It’s fun to imagine that branding is just like an episode of “The Pitch.”
For those who haven’t seen that AMC reality show, it centers on two competing ad agencies who have a few days to develop a pitch for a desired new prospect. After a couple of brainstorming sessions, one of the creatives will invariably arrive at the BIG IDEA—usually in the form of a tagline or visual concept—and then it’s off to the races as they whip up shiny graphics and plan clever social media campaigns.
If the task is to develop a TV-friendly pitch for a big consumer brand in three days, this process makes a certain amount of sense. But what about the small and mid-size businesses that are fighting to create visibility and need to build a brand strategy from scratch? As a marketing strategist that works with SMBs, I can attest that often the “big idea” that ends up helping businesses grow comes in the form of a “small” breakthrough such as a better thought process or an opportunity analysis—not a tagline.
With any branding initiative, clarity is a primary goal; the business’ brand needs to be expressed so that its audience can easily grasp it and—ideally—remember it. What the brand is expressing should of course be founded on thorough research and analysis. Research the market and competition, organize the business’ strengths and weaknesses—follow through on all of that good groundwork that will guide the position and, ultimately, the brand.
If you’re lucky, the market is easy to understand and the right opportunities are clear right away. Sometimes, the market is about as clear as mud and it takes a little extra work and some creative thinking to make sense of it.
Case study: Telecom management client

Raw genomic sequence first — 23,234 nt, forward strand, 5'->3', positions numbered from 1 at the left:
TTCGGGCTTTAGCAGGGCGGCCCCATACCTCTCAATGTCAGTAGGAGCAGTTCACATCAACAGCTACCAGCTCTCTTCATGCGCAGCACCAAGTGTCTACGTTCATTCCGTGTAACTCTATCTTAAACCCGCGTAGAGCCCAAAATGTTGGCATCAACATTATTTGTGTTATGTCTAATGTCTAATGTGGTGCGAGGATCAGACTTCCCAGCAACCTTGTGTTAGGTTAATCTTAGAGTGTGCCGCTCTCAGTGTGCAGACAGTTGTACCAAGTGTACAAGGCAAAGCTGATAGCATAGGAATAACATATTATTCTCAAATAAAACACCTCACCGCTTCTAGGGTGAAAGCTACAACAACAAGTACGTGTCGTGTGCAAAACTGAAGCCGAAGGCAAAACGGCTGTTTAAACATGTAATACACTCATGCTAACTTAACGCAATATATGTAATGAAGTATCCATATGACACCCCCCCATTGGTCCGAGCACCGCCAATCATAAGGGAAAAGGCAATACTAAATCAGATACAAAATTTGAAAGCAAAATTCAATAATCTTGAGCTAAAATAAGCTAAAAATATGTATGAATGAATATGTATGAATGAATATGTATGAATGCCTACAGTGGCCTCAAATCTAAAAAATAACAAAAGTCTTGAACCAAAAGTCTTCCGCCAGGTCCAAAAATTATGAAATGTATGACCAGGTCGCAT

I recently began working with a business that provides a range of telecommunications management services. In the process of conducting competitive research, it became clear that the client was facing a diverse set of competitors marketing complex—and occasionally obscure—approaches that overlapped to varying degrees.
In this case, developing an accurate and consistent way of thinking about the brand was no simple task. First, I structured the competition by listing services and areas of specialization advertised by each competitor and studying messaging themes to detect patterns. This was complicated by the fact that competitors were using phrases interchangeably that had different meanings in each case, which meant finding additional sources to accurately define what each is offering. Still, I couldn’t find any meaningful patterns.
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After banging my head against this wall for a while, I decided to analyze the field again but from a wider viewpoint. Instead of comparing my client’s scope of services to those of its competitors, I compared the benefits
of my client’s service model against the benefits of competitor models, because this would be more along the lines of how clients would be making buying decisions. Below is a visualization we created based on what I found, with the “New Position” representing my client’s model:
This shift turned out to be a “big idea” that helped me make important distinctions and organize the field in a new way. Now, it was clear that my client had a unique differentiator for a certain segment of the market, and that a powerful new position could be forged upon this model.
It’s the Abraham Lincoln approach to branding
“Give me six hours to chop down a tree, and I will spend the first four sharpening the axe.” – Abraham Lincoln
All right, so there’s an outside chance Lincoln wasn’t talking specifically about brand initiatives when he said this, but his words apply beautifully nevertheless. As we found with the telecom company, the seeds of a brand’s success are often planted way before it will brainstorm taglines, logos, and other visual elements. Especially in complicated and nebulous markets, smart and thorough legwork give brands the direction to clearly communicate their value—and that’s no small breakthrough.
Charlie Nadler is the marketing strategist for Simple Machines Marketing, a Chicago marketing agency that uses time-tested strategies to help businesses grow. Follow Charlie on Twitter @CharlieANadler.